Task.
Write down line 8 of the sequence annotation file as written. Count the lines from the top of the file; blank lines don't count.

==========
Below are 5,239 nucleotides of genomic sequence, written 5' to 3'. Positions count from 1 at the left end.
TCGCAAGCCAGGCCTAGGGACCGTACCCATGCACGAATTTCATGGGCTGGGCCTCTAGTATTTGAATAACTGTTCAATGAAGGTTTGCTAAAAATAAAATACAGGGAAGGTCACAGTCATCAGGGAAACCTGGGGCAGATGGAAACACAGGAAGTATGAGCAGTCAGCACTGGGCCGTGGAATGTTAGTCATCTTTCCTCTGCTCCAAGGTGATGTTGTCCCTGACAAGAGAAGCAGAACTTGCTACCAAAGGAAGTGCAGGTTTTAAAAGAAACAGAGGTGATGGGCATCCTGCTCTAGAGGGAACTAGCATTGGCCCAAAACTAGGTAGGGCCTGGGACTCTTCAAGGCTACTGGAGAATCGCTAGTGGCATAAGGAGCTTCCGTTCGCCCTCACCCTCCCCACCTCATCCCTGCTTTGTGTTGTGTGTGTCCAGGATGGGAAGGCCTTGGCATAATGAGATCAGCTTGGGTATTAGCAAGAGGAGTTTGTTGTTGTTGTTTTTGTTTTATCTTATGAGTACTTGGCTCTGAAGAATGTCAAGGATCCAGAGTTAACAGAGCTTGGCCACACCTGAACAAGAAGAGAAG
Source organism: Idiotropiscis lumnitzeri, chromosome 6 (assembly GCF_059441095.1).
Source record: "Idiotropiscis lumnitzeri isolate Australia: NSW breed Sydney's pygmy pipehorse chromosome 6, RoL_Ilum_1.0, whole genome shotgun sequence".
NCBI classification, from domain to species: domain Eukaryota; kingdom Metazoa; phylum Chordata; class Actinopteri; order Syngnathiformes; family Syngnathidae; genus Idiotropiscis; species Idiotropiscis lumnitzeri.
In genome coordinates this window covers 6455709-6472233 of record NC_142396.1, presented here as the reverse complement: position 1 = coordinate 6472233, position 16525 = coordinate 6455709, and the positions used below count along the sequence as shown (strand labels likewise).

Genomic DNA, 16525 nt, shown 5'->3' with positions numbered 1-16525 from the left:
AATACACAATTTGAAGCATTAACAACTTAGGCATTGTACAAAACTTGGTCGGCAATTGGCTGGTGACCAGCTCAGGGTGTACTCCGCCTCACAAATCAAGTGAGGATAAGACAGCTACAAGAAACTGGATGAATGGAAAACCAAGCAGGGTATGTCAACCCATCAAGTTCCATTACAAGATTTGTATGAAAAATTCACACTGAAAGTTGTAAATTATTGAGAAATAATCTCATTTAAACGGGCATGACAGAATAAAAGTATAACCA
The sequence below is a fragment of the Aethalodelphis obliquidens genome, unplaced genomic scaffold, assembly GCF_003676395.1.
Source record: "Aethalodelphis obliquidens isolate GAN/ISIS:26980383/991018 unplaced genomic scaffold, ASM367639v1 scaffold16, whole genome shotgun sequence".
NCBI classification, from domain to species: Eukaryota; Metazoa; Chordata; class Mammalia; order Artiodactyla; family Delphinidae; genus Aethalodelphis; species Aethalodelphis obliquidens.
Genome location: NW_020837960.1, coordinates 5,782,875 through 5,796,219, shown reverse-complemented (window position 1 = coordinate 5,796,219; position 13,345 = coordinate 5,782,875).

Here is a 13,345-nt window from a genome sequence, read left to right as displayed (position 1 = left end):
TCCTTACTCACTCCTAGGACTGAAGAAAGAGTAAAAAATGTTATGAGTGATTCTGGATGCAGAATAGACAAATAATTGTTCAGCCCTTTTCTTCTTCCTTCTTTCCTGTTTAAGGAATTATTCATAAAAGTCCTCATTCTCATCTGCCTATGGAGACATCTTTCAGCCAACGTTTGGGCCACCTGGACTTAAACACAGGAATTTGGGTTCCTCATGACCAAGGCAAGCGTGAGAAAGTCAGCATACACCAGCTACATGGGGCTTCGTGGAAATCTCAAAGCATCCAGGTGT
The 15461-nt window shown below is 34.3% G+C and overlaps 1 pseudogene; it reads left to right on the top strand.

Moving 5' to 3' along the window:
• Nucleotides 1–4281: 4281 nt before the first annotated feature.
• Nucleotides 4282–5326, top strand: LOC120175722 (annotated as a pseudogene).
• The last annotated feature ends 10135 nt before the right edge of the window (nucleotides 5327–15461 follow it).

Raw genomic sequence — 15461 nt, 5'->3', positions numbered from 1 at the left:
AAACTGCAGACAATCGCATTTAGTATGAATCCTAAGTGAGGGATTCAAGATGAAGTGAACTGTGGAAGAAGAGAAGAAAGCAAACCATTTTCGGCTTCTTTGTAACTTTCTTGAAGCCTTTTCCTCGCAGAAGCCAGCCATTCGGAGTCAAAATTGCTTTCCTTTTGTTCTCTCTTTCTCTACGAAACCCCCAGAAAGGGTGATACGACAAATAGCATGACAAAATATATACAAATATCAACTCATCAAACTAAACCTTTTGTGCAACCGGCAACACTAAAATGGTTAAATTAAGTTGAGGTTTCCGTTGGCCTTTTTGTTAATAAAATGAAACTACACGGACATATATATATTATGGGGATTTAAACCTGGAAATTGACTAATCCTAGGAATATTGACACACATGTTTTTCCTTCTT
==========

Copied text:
AATACACAATTTGAAGCATTAACAACTTAGGCATTGTACAAAACTTGGTCGGCAATTGGCTGGTGACCAGCTCAGGGTGTACTCCGCCTCACAAATCAAGTGAGGATAAGACAGCTACAAGAAACTGGATGAATGGAAAACCAAGCAGGGTATGTCAACCCATCAAGTTCCATTACAAGATTTGTATGAAAAATTCACACTGAAAGTTGTAAATTATTGAGAAATAATCTCATTTAAACGGGCATGACAGAATAAAAGTATAACCA